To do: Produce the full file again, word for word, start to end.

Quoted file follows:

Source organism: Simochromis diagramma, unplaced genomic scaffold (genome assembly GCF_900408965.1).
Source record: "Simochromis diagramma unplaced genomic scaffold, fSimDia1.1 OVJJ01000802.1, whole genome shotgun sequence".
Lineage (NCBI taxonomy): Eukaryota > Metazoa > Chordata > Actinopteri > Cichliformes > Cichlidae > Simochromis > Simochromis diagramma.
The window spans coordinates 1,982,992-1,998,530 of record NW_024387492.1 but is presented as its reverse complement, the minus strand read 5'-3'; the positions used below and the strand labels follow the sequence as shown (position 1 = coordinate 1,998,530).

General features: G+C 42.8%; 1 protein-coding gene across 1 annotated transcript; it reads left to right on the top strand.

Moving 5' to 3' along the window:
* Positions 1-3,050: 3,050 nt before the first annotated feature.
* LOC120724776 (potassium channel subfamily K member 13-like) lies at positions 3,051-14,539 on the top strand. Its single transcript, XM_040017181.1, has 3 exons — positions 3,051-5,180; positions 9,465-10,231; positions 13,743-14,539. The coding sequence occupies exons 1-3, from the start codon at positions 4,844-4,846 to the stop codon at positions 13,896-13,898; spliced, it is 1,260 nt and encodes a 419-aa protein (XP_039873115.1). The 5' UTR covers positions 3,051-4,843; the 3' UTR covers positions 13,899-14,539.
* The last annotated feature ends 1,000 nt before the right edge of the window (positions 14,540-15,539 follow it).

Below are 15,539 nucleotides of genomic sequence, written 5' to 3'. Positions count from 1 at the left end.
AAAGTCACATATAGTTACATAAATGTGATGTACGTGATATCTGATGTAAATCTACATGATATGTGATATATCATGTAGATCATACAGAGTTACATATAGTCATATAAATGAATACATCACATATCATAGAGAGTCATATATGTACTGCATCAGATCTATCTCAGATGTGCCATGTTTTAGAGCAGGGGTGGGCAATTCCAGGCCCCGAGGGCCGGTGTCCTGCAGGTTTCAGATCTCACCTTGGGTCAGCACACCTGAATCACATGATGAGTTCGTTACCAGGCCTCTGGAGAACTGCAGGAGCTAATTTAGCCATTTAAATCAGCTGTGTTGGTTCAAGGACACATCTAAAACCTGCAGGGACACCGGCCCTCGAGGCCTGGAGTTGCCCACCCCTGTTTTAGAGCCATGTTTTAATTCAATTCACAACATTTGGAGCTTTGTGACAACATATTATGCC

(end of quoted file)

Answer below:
Source organism: Simochromis diagramma, unplaced genomic scaffold (genome assembly GCF_900408965.1).
Source record: "Simochromis diagramma unplaced genomic scaffold, fSimDia1.1 OVJJ01000802.1, whole genome shotgun sequence".
Lineage (NCBI taxonomy): Eukaryota > Metazoa > Chordata > Actinopteri > Cichliformes > Cichlidae > Simochromis > Simochromis diagramma.
The window spans coordinates 1,982,992-1,998,530 of record NW_024387492.1 but is presented as its reverse complement, the minus strand read 5'-3'; the positions used below and the strand labels follow the sequence as shown (position 1 = coordinate 1,998,530).

General features: G+C 42.8%; 1 protein-coding gene across 1 annotated transcript; it reads left to right on the top strand.

Moving 5' to 3' along the window:
* Positions 1-3,050: 3,050 nt before the first annotated feature.
* LOC120724776 (potassium channel subfamily K member 13-like) lies at positions 3,051-14,539 on the top strand. Its single transcript, XM_040017181.1, has 3 exons — positions 3,051-5,180; positions 9,465-10,231; positions 13,743-14,539. The coding sequence occupies exons 1-3, from the start codon at positions 4,844-4,846 to the stop codon at positions 13,896-13,898; spliced, it is 1,260 nt and encodes a 419-aa protein (XP_039873115.1). The 5' UTR covers positions 3,051-4,843; the 3' UTR covers positions 13,899-14,539.
* The last annotated feature ends 1,000 nt before the right edge of the window (positions 14,540-15,539 follow it).

Below are 15,539 nucleotides of genomic sequence, written 5' to 3'. Positions count from 1 at the left end.
AAAGTCACATATAGTTACATAAATGTGATGTACGTGATATCTGATGTAAATCTACATGATATGTGATATATCATGTAGATCATACAGAGTTACATATAGTCATATAAATGAATACATCACATATCATAGAGAGTCATATATGTACTGCATCAGATCTATCTCAGATGTGCCATGTTTTAGAGCAGGGGTGGGCAATTCCAGGCCCCGAGGGCCGGTGTCCTGCAGGTTTCAGATCTCACCTTGGGTCAGCACACCTGAATCACATGATGAGTTCGTTACCAGGCCTCTGGAGAACTGCAGGAGCTAATTTAGCCATTTAAATCAGCTGTGTTGGTTCAAGGACACATCTAAAACCTGCAGGGACACCGGCCCTCGAGGCCTGGAGTTGCCCACCCCTGTTTTAGAGCCATGTTTTAATTCAATTCACAACATTTGGAGCTTTGTGACAACATATTATGCC